Considering a Career in the Translation Industry? - Part 1
A professional translator is not simply a person who speaks two languages.
Any professional translator will tell you that it takes a lot more than a bilingual dictionary, a working knowledge of both the source and target languages, and a reliable Internet connection to become a successful professional translator. Even without a specialty, all translators need many, many hours of practice followed by a lot of experience before they’re confident enough to tackle difficult translations and certain topics.
When a Translator Is Not a Translator
- A professional translator is not simply a person who speaks two languages, even though they may speak them at native level. Certainly, this is a pre-requisite, but on its own, it’s not enough.
- A professional translator is not a student of languages. They may be on their way to becoming a translator, but at this stage, they cannot be called a professional translator.
- A professional translator is not a teacher of languages because translating and teaching are entirely different skill sets. Certainly, a translator can be a teacher, but a teacher of languages cannot necessarily translate. Of course, the opposite is also true, that not any translator can be a teacher.
- And finally, a professional translator is not a walking dictionary! Many people just assume that a translator knows all the words in their language pair, but any experienced translator knows that it all depends on the context.
Be Careful What You Translate
Translators who have already become successful understand the cost involved, and this includes practicing and gaining experience, followed by a lot of hard work, many challenges along the way, and continuous marketing. If you’re already doing small translations, but on a casual basis, the translations you do should also be casual. By this, we mean that your work should not be able to adversely impact the reader of the target text. Deciphering the instructions on a coffee machine probably doesn’t require a professional translator, but more important translations definitely warrant hiring a professional translator. And even with your coffee machine, you could well void your warranty if the instructions are incorrectly translated!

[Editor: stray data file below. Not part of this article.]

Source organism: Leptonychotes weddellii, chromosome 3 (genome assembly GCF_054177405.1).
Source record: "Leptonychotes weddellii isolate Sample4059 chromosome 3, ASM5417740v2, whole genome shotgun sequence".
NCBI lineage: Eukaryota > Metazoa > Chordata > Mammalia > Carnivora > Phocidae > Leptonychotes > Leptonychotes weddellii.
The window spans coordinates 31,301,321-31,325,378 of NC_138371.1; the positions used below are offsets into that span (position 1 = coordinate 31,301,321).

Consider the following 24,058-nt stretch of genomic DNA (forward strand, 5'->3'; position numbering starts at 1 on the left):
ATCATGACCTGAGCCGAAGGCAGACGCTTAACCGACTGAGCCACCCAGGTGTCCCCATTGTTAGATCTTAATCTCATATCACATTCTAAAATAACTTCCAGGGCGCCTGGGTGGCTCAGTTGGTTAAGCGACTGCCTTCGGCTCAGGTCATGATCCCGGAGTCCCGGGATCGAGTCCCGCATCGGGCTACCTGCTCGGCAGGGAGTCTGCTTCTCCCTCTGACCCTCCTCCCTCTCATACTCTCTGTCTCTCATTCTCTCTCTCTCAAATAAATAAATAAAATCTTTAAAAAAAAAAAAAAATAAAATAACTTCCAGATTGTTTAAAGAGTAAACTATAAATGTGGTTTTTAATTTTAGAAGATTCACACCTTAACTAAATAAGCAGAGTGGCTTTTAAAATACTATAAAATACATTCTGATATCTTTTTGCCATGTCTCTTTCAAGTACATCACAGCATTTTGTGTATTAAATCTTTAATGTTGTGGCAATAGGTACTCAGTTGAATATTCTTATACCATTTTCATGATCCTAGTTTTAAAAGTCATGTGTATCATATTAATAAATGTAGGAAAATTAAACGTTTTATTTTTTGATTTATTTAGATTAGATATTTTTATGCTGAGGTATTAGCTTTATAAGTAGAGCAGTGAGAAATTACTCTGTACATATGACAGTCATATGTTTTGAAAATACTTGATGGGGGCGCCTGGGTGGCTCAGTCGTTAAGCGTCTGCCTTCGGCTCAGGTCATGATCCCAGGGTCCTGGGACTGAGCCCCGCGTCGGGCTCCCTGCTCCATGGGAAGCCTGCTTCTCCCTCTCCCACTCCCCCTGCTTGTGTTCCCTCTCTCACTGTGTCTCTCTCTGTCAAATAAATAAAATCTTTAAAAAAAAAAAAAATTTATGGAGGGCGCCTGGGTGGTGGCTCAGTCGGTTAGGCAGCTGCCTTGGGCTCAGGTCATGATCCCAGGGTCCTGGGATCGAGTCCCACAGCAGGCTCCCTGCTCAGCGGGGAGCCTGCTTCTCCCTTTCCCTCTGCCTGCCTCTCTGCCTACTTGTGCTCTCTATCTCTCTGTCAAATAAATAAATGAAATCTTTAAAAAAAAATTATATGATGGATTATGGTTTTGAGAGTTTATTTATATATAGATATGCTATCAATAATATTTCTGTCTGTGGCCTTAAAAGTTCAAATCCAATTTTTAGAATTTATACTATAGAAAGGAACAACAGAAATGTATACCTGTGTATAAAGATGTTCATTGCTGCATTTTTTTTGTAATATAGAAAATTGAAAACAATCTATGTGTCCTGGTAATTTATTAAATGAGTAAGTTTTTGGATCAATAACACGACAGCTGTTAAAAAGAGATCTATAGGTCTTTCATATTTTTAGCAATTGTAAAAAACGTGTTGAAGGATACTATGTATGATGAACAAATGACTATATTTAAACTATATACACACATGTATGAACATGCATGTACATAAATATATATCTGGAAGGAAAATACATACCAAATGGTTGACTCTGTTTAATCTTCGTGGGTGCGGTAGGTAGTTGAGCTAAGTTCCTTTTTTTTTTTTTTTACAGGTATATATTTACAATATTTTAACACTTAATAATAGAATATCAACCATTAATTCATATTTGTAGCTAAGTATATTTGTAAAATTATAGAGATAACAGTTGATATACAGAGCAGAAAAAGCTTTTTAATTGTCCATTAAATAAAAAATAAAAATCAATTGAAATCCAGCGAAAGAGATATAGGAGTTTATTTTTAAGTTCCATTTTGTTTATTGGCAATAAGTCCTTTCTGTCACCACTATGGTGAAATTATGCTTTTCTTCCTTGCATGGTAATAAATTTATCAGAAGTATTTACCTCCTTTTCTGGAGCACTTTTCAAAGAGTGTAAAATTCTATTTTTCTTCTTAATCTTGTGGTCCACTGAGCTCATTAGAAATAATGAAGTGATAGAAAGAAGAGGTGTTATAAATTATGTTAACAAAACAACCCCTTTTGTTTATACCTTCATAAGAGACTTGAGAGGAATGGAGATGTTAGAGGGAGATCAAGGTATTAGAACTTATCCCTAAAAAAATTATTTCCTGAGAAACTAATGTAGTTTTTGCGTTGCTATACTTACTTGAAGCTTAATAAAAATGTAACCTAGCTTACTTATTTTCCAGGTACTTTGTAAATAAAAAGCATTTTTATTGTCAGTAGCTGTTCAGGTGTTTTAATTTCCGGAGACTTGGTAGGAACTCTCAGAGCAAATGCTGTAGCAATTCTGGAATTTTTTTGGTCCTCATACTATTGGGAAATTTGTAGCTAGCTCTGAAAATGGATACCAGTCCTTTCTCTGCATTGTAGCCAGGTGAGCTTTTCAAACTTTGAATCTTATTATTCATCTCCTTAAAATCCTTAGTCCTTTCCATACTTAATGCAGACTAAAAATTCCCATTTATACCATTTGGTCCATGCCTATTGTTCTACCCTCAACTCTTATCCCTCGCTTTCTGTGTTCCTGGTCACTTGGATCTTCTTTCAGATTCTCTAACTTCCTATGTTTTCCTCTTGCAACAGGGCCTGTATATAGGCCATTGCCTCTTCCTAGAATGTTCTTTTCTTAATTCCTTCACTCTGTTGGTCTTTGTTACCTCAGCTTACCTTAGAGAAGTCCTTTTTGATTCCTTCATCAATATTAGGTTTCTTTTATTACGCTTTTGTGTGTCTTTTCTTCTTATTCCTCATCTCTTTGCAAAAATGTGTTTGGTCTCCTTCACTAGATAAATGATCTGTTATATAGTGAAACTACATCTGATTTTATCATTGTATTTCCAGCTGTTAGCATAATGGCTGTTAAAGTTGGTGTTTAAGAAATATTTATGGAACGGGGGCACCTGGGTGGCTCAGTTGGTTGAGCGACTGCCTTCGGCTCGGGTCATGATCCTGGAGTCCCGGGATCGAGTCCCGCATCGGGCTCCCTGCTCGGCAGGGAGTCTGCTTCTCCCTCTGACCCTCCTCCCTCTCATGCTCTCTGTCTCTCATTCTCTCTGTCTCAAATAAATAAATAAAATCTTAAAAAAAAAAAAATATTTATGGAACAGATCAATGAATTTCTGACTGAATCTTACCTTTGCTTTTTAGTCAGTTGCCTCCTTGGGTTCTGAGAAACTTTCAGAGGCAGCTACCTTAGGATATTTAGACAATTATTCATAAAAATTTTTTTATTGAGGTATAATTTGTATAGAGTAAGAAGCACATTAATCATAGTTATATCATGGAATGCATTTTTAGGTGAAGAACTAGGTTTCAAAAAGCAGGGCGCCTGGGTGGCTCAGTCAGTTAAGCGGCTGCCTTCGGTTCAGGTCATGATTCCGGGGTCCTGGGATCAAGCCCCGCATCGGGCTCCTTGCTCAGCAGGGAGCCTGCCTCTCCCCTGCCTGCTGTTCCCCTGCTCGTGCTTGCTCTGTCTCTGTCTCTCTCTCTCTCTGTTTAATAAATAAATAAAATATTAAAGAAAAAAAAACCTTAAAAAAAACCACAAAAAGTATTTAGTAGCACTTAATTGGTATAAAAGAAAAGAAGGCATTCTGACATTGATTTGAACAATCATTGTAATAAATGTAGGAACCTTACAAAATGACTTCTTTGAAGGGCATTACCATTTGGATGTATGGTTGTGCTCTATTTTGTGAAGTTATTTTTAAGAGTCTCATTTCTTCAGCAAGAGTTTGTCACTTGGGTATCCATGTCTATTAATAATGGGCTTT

The Correct Approach to a Career in Translation
There’s no single right way to become a professional translator: some people take the translation studies route while others move to a career in translation after working in an entirely different profession. The United Kingdom does not require certification, but irrespective of what some people claim, that still doesn’t mean anyone can call themselves a translator. Alternatively, there are countries who do require specific certification for people wanting to work in the field of translation.
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The translation industry is a relatively small one but it’s also a highly competitive one. Basically, do your research on a translation agency prior to making initial contact and it will certainly pay off; perhaps not immediately because there may not be any work available at the time, so just be patient. Your application must stand out above the rest, and by following these simple steps you should have no problem whatsoever in achieving your translation goals.